Over the course of the last year, Slick Rick Weiland and Don Frankenfeld have been trying to convince us that South Dakota is among the most corrupt states in the nation, and among their demanded reforms, they tell us that we desperately need to fund politician’s campaigns with tax dollars to solve this conundrum.
However, a 2014 study from one of Don’s alma maters, Harvard, proves that all of their campaign’s claims of a hopelessly corrupt South Dakota are nothing more than bullsh*t. (Which you can find in certain areas of my alma mater, SDSU, aiding in smelling it from a distance.)
There are other problems with measuring corruption by using conviction data, too. Over the three decades between 1980 and 2010, for example, South Dakota appears to be the most corrupt state—two and a half times more corrupt than New Jersey—as judged by federal convictions. This is quite surprising since the Dakotas were among the leading states in the movement against corruption in government that started in the late 19th century and continued through the 1930s. Prairie states such as the Dakotas, Minnesota, and Wisconsin are historically the least corrupt in the U.S. In fact, the only perceptions-based index measuring state level corruption in the U.S. ranked South Dakota as the least corrupt state in 1999. Any index based on convictions standardized for population is likely to be more variable in states with small populations, like the Dakotas, because a handful of cases will affect rates much more there than in, say, New York or Texas.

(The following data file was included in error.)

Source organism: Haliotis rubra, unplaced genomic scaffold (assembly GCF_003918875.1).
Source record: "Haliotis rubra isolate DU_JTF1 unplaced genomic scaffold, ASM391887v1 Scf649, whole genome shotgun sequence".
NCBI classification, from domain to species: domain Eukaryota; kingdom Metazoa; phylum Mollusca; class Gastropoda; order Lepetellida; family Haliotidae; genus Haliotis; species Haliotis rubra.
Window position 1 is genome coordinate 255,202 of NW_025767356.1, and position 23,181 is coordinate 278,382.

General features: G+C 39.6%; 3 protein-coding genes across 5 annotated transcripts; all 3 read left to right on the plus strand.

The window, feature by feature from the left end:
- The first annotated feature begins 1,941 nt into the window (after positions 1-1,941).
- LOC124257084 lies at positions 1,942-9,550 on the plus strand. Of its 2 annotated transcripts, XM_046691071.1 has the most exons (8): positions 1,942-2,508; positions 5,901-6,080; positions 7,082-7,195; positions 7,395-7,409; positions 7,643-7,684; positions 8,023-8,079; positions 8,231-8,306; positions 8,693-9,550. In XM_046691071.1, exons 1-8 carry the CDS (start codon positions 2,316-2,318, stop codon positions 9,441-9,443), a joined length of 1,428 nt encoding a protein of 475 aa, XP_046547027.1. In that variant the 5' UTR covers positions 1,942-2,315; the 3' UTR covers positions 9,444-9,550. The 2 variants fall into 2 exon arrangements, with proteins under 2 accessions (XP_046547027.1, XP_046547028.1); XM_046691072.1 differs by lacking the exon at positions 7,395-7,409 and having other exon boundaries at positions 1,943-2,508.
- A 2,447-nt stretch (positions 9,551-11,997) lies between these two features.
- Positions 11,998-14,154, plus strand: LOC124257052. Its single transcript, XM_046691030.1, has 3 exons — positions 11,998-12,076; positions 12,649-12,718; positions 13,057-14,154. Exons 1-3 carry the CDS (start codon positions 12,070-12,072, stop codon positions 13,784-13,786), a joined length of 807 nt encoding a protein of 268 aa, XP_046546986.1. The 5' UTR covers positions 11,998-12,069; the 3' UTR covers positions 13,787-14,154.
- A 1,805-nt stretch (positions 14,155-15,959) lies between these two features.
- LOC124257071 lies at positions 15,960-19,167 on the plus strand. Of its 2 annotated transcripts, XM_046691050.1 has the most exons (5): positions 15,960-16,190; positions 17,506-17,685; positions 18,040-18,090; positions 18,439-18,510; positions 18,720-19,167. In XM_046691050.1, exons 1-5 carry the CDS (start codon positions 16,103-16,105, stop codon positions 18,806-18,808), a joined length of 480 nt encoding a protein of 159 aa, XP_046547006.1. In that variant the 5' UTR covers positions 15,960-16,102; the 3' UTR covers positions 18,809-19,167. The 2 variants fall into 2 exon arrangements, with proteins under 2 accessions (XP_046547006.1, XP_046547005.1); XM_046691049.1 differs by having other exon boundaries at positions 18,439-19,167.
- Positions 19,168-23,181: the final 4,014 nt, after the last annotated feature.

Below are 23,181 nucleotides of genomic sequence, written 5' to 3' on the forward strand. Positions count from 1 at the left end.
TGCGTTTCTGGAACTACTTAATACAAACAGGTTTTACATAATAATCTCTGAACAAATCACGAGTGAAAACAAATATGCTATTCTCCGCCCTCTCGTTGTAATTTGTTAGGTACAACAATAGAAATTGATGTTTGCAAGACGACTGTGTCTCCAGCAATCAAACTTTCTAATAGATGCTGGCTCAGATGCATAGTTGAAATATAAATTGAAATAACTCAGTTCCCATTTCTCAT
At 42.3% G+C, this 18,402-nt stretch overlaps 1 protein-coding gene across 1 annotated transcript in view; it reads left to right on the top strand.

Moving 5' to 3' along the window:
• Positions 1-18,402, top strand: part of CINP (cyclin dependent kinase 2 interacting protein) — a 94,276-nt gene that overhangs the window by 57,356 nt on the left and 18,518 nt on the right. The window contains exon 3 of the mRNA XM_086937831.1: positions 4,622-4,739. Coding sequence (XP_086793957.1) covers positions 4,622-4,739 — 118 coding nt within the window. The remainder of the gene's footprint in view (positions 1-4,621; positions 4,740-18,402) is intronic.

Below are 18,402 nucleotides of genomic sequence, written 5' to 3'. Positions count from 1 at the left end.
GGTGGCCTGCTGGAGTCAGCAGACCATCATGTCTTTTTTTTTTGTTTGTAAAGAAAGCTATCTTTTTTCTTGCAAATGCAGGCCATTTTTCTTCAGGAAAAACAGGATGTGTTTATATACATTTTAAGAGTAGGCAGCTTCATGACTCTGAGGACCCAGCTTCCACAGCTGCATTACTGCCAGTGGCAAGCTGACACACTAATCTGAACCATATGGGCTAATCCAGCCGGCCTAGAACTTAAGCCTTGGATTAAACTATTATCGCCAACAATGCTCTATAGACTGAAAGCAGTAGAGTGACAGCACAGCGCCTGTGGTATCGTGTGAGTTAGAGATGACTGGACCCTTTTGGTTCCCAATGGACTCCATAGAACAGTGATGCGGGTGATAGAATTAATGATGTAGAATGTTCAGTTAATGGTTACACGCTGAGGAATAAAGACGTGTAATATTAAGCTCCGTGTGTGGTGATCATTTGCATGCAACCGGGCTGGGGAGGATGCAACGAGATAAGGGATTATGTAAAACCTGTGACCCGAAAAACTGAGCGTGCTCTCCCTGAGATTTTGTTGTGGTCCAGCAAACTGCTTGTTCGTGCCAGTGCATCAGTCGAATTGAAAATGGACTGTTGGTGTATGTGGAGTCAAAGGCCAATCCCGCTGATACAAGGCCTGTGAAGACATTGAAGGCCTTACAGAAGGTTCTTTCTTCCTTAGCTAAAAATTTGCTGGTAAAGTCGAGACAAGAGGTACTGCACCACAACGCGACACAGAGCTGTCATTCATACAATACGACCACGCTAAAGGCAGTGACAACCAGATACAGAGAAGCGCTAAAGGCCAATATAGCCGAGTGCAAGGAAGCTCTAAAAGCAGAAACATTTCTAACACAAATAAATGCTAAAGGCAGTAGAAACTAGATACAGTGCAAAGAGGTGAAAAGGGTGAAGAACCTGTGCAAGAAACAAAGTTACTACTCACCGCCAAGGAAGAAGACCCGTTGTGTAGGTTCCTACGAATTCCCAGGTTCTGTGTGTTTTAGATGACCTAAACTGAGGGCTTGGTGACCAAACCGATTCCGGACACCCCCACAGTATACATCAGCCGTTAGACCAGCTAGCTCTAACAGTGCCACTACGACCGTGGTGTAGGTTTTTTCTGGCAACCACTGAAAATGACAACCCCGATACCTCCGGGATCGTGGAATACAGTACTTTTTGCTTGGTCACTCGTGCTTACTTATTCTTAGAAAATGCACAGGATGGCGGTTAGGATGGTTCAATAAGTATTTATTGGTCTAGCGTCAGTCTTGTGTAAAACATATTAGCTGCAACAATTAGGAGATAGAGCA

The evidence is clear that their whole campaign around the issue of corruption is utterly and completely manufactured garbage to try to prop up the unpopular idea of robbing the state treasury of taxpayer funds to put them towards political campaigns.
On Tuesday, there is only one logical response to their campaign’s outright lies.
Vote NO on Initiated Measure 22.